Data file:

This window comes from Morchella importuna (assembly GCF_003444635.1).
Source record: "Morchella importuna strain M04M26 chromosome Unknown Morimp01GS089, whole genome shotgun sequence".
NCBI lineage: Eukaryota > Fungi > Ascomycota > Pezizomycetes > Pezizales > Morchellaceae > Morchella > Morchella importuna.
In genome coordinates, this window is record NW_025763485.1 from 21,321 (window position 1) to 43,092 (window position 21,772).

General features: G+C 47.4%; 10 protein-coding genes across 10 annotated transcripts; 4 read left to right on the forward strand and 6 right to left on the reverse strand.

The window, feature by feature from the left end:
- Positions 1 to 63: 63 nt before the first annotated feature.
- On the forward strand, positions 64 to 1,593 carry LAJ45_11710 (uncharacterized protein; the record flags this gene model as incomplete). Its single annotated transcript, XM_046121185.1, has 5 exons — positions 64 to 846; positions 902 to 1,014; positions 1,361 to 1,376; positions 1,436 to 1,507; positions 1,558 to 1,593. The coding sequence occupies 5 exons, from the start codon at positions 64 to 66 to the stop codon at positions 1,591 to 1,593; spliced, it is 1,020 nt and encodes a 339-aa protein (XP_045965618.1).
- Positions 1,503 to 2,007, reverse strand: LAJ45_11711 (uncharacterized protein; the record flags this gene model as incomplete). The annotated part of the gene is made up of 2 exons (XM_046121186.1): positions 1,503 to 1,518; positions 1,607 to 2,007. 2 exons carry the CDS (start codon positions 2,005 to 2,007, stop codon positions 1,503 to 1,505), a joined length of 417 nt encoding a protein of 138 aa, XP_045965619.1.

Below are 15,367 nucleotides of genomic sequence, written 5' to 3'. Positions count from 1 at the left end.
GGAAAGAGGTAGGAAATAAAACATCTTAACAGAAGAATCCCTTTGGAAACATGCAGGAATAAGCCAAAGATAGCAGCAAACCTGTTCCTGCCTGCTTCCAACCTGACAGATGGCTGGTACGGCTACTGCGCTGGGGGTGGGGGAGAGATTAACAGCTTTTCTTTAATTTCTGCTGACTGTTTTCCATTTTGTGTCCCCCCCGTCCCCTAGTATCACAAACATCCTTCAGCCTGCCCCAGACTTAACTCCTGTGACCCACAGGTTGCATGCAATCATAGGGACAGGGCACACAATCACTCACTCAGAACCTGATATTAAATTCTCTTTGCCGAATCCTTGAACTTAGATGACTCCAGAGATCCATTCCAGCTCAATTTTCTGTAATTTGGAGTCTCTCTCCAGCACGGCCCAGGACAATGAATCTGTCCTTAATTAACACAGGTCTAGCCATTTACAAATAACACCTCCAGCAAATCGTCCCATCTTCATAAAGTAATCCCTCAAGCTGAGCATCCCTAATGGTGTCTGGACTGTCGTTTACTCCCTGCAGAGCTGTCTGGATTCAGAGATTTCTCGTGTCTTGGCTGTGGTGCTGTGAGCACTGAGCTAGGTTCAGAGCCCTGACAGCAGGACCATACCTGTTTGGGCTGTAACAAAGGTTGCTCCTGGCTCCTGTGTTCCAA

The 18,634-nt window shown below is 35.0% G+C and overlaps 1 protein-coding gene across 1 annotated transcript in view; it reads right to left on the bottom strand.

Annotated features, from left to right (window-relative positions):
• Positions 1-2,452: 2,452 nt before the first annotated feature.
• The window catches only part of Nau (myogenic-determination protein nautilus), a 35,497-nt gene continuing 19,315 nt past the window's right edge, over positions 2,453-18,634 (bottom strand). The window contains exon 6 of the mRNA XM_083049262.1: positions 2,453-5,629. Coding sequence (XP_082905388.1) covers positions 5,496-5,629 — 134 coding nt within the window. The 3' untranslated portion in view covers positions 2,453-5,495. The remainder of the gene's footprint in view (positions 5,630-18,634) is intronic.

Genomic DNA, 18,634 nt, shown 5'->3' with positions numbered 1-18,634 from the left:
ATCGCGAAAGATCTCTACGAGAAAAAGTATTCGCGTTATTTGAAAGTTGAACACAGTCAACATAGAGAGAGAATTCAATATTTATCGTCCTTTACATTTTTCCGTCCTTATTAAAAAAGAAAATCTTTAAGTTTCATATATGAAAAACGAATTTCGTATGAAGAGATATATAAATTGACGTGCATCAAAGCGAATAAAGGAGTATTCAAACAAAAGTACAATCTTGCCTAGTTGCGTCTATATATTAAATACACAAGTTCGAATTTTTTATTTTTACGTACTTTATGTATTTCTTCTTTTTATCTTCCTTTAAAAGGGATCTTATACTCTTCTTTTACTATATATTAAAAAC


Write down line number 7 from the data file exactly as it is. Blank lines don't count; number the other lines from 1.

- Positions 1 to 63: 63 nt before the first annotated feature.